Red spider mite

Red spider mite

What is it?


The red spider (Tetranychus urticae) is a type of mite, which is not considered as a real insect, but is classified as a type of arachnid. The adults are reddish brown (deep red during the summer), very small (about 0.5 mm long) and oval in shape. They live in colonies, especially on the lower part of the leaves, and feed on piercing the leaf tissue and sucking the vegetable fluids. Feeding signs appear as light spots on the leaves. With continuous feeding, the leaves turn yellow and can dry up. The red spider is more common in hot and dry conditions, in fact the attacks are more frequent in the summer. The host plants are varied and include strawberries, melons, beans, tomatoes, aubergines, ornamental flowers, trees and most houseplants.

Life cycle



As for reproduction, it can occur in two ways: sexed and asexual. In the first case there is a coupling between the male and the female, and the eggs will give rise to the females, while in the second case the asexual females will give birth to males directly without laying eggs. This is a big problem, because they multiply rapidly if nothing is done in time. Most species of red spider mate overwinter eggs on the leaves and / or bark of host plants. At the beginning of spring, with warm temperatures, the small six-legged larvae begin to come out of the egg and eat for a few days before seeking refuge where they change into the first stage of nymph. The nymphs have eight legs and pass through two suits before becoming mature adults. After mating, the females continuously produce up to 300 eggs over the course of a couple of weeks. The heat and dry climate favor the rapid development of these pests. During these conditions the time needed to switch from egg to adult can occur in just 5 days. There are several generations superimposed on the year.

Damage caused



These red spider mites are so small that they are barely perceptible to the naked eye. They keep alive by sucking material from plant cells, and cause visible damage to the naked eye, consisting of a series of yellow dots that are found on the leaves and by drying them. It can also produce dwarfism in growing plants. In particular: on annual vegetable crops - such as melons and watermelons - the loss of leaves can have a significant impact on yield and lead to burns; on crops like jackdaws and beans, where the pods are attached, red spider mites can cause direct damage. On ornamental plants, they are primarily an aesthetic problem, but they can kill plants if populations become very high on annual plants. Red spider mites are also important rose pests on the cultivated field.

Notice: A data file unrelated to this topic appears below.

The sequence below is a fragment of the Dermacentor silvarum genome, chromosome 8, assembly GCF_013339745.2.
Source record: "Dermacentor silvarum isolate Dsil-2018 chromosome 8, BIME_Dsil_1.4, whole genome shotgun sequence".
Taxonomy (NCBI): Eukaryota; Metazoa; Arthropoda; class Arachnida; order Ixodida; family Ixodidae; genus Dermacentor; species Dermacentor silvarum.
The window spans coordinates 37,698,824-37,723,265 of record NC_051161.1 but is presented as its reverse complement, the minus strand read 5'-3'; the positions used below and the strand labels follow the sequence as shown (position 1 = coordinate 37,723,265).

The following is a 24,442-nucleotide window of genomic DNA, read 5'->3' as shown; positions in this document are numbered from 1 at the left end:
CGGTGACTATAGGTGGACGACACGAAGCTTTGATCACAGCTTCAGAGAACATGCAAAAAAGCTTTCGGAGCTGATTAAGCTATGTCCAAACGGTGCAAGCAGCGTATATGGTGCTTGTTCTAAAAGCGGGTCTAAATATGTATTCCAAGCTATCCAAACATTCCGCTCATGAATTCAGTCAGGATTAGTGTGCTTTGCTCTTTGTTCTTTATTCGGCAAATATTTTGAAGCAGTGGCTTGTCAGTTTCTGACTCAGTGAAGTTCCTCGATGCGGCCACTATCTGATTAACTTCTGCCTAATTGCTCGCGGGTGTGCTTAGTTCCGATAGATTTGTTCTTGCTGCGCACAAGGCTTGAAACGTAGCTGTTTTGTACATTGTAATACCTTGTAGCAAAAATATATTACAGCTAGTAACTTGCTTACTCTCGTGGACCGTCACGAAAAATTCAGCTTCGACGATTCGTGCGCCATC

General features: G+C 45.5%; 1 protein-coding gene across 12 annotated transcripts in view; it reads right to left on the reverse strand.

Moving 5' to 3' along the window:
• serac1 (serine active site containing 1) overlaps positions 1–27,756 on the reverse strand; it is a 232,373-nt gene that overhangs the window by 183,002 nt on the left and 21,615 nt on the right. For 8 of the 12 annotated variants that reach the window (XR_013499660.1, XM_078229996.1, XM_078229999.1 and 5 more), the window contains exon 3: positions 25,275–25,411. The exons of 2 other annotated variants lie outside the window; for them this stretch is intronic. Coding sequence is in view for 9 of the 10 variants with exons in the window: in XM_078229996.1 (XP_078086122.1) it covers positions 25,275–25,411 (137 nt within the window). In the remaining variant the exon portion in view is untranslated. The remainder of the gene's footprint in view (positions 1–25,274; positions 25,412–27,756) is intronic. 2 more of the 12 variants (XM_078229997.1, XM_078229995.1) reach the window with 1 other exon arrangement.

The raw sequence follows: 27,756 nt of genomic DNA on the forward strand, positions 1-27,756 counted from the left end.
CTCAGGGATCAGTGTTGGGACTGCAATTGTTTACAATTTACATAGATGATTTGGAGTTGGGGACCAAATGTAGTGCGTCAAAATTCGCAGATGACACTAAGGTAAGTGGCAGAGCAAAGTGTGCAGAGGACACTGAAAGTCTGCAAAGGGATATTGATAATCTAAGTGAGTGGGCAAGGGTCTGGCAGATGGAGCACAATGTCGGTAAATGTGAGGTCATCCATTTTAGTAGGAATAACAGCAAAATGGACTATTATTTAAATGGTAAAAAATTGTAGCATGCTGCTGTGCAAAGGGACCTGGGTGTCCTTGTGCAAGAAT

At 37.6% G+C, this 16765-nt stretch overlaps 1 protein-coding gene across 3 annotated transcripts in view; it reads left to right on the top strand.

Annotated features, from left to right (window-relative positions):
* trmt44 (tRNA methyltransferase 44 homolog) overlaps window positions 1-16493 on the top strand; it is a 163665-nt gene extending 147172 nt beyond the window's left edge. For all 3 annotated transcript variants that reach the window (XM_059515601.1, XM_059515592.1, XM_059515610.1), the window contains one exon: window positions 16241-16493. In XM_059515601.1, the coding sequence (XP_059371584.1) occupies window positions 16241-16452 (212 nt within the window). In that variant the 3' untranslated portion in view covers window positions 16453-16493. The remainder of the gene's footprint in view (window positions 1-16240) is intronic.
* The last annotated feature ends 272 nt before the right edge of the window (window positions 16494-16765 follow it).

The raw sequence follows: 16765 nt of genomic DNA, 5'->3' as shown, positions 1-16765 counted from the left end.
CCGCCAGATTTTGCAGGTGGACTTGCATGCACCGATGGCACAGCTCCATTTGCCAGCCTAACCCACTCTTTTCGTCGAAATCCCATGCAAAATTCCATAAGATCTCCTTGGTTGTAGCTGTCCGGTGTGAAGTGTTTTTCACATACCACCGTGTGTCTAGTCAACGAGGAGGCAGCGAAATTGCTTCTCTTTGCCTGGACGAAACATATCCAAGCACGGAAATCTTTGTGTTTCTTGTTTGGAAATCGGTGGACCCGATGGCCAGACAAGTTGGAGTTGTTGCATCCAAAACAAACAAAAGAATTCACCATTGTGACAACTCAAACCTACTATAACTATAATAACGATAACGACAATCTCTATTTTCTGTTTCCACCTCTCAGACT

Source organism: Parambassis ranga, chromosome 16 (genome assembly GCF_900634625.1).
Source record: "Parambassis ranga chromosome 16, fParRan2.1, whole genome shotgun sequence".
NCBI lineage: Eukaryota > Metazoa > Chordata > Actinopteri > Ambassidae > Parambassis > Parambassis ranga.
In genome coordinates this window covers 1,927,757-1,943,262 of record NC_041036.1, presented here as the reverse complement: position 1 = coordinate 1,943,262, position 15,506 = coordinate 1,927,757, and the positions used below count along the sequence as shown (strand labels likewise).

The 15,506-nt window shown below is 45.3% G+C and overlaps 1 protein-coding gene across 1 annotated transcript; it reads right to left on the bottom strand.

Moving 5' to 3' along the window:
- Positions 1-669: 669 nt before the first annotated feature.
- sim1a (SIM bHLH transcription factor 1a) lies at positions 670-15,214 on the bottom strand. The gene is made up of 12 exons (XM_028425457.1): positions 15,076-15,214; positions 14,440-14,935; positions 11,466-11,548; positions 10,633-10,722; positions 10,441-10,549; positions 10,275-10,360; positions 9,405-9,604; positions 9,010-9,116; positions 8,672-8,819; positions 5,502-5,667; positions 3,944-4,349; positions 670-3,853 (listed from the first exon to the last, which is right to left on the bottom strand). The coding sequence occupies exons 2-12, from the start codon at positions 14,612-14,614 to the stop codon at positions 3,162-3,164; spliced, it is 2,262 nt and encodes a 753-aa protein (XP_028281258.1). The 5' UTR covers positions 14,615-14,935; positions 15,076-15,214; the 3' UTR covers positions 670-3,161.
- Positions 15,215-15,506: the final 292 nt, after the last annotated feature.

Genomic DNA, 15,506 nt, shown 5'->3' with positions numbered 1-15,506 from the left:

Red spider mite: Control and disinfestation



The use of chemical pesticides actually favors the spread of these mites, because they kill their predatory insects. Mites are also known for the rapid development of resistance to various pesticides. For these reasons, it is important to control them with effective natural and biological methods. The infested plants should be thrown away to prevent the red spiders from infesting nearby plants. Useful insects such as ladybugs and mites, important natural enemies are available on the market. If the populations are high, use a less toxic pesticide of short duration to reduce infestations. Insecticidal soap, neem oil or botanical insecticides can be used to detect the treatment of heavily infested areas. On fruit trees, horticultural oil must be applied at the beginning of the season or in late autumn to destroy the eggs. The dust on the leaves, branches and fruits attracts the red spider: removing dust from the trees is a useful preventive. Water stress makes both trees and garden plants more susceptible to mite infestations. Make sure the plants are properly watered.